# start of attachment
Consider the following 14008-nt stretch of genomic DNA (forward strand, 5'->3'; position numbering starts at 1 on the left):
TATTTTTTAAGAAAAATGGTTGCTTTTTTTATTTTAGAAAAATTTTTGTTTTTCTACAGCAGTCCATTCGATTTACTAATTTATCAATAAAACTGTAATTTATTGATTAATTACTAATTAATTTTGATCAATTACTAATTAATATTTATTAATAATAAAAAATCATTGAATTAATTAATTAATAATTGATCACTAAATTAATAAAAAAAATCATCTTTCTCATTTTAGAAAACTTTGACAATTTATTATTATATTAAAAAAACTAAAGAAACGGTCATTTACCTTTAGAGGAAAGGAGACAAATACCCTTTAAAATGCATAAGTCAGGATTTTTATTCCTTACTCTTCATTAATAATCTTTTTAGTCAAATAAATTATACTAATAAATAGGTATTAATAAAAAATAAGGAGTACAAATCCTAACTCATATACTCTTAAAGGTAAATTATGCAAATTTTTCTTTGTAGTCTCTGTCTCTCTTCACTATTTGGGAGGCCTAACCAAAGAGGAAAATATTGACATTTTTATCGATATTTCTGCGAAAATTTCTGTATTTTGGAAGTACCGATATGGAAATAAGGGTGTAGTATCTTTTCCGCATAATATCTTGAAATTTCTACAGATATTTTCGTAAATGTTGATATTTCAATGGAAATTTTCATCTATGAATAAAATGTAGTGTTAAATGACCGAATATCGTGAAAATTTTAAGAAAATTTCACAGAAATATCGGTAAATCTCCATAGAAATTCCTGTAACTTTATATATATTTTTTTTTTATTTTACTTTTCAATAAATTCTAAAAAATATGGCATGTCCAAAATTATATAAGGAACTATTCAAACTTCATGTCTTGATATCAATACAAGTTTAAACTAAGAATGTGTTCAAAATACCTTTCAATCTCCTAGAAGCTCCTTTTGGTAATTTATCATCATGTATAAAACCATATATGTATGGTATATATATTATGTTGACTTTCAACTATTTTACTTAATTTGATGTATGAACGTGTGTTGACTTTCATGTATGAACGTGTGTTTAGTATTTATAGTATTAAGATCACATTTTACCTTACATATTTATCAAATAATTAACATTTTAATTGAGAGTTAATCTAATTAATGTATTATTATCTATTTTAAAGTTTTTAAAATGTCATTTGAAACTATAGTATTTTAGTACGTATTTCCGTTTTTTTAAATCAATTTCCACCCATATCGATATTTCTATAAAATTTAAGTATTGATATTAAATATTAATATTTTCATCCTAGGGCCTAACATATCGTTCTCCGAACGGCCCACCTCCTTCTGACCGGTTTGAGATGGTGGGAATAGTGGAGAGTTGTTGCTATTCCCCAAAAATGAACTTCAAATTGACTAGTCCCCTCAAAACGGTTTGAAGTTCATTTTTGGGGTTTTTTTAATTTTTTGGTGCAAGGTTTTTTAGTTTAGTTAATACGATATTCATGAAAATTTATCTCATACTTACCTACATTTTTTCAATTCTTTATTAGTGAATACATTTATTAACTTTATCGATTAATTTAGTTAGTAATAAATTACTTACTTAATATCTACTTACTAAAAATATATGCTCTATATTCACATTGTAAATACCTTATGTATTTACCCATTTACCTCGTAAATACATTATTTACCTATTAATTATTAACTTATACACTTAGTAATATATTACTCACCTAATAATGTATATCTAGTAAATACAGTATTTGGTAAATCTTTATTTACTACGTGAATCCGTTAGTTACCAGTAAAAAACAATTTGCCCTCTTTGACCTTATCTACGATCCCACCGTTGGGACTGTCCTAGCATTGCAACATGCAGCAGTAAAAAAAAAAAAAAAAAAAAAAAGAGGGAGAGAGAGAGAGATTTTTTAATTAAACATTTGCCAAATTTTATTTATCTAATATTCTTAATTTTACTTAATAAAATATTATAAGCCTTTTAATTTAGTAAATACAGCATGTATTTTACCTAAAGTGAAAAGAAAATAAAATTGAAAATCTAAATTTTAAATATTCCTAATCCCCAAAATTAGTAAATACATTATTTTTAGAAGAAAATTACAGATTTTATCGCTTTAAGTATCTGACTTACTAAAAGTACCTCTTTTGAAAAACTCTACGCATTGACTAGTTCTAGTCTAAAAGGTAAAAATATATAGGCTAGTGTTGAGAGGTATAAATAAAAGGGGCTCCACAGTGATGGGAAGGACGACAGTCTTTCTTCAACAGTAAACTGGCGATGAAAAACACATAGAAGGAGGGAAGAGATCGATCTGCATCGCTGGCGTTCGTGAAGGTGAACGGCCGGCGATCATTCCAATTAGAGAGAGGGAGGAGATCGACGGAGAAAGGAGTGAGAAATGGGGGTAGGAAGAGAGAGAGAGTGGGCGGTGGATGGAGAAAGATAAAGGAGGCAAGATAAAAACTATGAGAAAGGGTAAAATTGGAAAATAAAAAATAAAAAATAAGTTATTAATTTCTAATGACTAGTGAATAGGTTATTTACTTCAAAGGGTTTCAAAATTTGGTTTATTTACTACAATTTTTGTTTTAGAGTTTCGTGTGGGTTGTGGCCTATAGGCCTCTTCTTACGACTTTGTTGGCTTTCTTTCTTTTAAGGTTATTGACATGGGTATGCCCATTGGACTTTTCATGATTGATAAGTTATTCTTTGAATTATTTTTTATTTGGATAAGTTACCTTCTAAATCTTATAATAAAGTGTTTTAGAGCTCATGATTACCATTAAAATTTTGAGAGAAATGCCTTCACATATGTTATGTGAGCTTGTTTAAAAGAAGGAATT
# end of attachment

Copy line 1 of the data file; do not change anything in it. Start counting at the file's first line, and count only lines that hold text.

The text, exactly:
Consider the following 14008-nt stretch of genomic DNA (forward strand, 5'->3'; position numbering starts at 1 on the left):